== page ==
Radiation Therapy to Rejuvenate Sick Heart Cells

Category Health

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Doctors are researching radiation therapy to rejuvenate sick heart cells, reduce the risk of sudden cardiac arrest, and provide viable options for life-threatening irregular heartbeats, in a more efficient one-time session. A study headed by Dr. Phillip Cuculich and Dr. Clifford Robinson, sponsored by Varian, is to investigate the safety and effectiveness of the procedure.

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A rapid heartbeat known as ventricular tachycardia is a significant contributor to sudden cardiac arrest, causing around 300,000 fatalities annually in the United States. Traditional therapies for this condition involve locating and ablating the faulty tissue with catheters or inserting a defibrillator as a precautionary measure.

However, medical experts are currently examining radiation therapy as a non-invasive substitute, although this approach is still in its early stages of research.

The radiation used is the same type used in cancer treatment.

Doctors are exploring radiation therapy to reprogram malfunctioning heart cells and regulate heart rhythms that resemble those of younger, healthier cells. This experimental study uses the same type of radiation employed in cancer treatment to manage life-threatening irregular heartbeats. Damage from a previous heart attack often causes this excessively fast heartbeat.

Traditional treatments for this condition include ablating the faulty tissue through catheterization or placing a defibrillator as a backup. Nonetheless, these remedies may not work for every patient, and the problem may reoccur.

It takes about 15 minutes for the procedure to be completed.

Dr. Phillip Cuculich, a heart rhythm expert at Washington University, partnered with Dr. Clifford Robinson, a specialist in targeted radiation therapy for cancer patients who prioritizes preserving healthy tissues. Their radiation therapy treatment involves donning a vest with roughly 250 electrodes to obtain an enhanced electrocardiogram (EKG) that measures the heart's electrical activity. Combining this data with detailed medical imaging creates a 3D map pinpointing the location of the heart's rhythm disruption. Patients remain motionless in the same machine used to treat cancer, listening to music while customized beams focus on the affected area. The procedure may last only 15 minutes, providing an efficient solution.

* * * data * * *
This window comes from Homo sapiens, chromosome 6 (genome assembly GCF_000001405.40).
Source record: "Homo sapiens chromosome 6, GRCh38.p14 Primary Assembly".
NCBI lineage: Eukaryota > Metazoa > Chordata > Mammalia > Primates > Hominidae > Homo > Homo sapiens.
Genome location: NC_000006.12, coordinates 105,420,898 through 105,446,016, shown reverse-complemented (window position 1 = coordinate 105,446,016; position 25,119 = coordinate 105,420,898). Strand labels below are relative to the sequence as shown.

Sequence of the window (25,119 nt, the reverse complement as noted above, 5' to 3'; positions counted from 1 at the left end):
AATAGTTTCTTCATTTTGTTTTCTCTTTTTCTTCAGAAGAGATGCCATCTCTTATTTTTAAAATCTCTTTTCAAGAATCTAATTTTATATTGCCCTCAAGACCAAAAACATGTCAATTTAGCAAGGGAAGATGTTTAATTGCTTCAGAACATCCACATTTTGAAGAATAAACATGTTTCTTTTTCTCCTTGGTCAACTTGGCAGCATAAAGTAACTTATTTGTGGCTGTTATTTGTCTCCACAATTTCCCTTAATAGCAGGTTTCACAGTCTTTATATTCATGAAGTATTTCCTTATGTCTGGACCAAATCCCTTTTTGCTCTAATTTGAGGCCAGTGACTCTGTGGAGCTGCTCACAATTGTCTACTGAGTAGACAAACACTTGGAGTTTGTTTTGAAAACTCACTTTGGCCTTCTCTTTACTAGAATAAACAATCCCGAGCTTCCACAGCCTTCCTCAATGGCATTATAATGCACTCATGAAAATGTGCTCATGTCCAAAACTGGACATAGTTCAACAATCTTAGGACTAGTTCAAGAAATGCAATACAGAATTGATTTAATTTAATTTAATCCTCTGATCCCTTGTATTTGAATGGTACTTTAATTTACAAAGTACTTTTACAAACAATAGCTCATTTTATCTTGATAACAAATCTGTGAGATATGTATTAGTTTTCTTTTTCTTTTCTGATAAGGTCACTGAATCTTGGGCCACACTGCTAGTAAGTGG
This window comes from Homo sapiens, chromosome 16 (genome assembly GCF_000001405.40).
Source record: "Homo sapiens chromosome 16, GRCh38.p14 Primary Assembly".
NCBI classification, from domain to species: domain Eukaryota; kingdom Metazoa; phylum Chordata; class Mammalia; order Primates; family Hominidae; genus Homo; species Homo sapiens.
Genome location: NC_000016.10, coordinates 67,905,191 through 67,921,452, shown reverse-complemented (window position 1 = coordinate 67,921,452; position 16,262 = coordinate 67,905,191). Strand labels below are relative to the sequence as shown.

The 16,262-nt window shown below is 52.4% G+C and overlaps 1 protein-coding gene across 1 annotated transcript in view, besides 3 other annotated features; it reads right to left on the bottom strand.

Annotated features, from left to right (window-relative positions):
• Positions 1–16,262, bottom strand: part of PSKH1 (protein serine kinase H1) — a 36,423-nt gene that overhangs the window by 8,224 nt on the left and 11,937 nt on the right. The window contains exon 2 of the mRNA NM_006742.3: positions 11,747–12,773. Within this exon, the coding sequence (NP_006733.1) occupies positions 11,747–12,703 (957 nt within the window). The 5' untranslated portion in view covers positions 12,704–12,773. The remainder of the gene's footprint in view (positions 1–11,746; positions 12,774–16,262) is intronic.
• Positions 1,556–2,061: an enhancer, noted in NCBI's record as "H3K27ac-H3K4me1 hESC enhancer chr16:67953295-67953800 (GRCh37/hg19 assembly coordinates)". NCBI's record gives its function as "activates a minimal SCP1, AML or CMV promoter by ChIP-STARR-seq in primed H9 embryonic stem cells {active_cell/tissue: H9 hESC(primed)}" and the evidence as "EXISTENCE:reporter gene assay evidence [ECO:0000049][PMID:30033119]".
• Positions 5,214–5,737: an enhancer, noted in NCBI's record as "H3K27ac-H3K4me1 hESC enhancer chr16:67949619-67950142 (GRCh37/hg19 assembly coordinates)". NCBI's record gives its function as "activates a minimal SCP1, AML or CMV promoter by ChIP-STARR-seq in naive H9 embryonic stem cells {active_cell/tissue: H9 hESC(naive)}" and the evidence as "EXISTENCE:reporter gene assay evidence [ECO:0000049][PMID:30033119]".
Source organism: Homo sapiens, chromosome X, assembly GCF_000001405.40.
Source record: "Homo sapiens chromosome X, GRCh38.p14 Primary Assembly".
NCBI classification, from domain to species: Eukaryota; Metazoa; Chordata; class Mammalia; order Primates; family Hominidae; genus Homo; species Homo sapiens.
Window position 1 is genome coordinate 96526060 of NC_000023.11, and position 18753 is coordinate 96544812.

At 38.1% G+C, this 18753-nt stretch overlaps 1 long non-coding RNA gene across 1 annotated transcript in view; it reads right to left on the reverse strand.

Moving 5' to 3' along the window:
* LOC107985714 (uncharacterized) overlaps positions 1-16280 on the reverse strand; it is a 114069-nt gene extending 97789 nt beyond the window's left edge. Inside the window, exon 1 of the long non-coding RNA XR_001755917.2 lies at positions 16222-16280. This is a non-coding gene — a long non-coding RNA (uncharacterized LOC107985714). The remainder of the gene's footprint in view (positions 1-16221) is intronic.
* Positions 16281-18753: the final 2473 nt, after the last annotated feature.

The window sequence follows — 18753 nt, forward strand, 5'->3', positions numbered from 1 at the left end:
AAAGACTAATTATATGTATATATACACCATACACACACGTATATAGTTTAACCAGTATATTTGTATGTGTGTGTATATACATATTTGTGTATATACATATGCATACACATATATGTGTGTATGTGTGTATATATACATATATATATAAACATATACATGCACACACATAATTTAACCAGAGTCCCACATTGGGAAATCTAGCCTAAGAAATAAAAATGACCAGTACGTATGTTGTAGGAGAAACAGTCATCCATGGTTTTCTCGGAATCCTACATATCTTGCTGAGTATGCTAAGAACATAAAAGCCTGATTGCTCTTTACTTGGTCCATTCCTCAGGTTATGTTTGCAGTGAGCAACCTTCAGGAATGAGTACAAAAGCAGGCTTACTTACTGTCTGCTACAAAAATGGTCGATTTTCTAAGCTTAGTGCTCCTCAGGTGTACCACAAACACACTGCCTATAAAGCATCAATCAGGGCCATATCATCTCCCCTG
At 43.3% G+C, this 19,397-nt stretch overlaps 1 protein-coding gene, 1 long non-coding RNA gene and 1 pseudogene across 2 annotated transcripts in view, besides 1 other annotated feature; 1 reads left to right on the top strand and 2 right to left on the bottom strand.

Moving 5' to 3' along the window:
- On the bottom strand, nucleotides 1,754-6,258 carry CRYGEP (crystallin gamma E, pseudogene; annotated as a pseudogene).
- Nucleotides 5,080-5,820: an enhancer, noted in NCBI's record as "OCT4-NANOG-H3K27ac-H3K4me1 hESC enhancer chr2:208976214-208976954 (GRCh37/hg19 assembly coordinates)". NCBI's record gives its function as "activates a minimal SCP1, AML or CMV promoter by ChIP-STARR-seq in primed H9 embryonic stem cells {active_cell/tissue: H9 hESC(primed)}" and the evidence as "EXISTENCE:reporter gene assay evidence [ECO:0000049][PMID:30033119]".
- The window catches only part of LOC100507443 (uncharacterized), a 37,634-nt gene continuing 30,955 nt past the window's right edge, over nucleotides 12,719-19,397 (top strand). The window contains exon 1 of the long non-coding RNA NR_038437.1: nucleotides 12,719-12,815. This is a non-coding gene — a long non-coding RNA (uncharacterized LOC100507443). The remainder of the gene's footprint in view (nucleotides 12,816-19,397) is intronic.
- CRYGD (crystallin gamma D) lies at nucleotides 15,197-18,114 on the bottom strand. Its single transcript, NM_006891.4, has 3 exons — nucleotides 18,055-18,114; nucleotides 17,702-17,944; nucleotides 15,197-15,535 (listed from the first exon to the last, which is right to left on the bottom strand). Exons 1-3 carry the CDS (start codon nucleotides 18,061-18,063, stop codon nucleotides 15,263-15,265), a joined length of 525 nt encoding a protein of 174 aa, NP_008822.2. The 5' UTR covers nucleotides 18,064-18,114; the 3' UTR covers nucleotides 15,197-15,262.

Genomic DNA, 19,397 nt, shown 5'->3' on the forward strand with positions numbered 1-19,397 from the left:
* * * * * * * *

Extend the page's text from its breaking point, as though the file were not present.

Varian is sponsoring the study to determine radiation therapy's safety and effectiveness.

"It’s really important that we get this right ... that we figure out what the safe doses are and if there’s areas that we should be worried about," Cuculich said.

The scientists observed that reactivating the Notch signaling pathway, which is responsible for shaping the electrical system of a developing heart, is a vastly different approach from how multiple doses of radiation are used to eradicate tumors. The procedure has since been taught to numerous medical institutions in the United States and other countries.

The procedure reactivates the Notch signaling pathway which is responsible for the electrical system of a developing heart.

Researchers are set to launch the first extensive investigation to determine if a one-time radiation therapy session is safe and effective in treating severe irregular heartbeats. Varian is sponsoring the study, which will involve about 400 patients randomly assigned to receive either radiation therapy or another catheter ablation technique. The FDA necessitates more substantial evidence for more routine usage, although radiation therapy has been granted permission for specific cases. The study aims to provide more concrete evidence for radiation therapy as a viable option for patients with life-threatening irregular heartbeats.

The radiation therapy focuses on the affected area to preserve healthy tissue.

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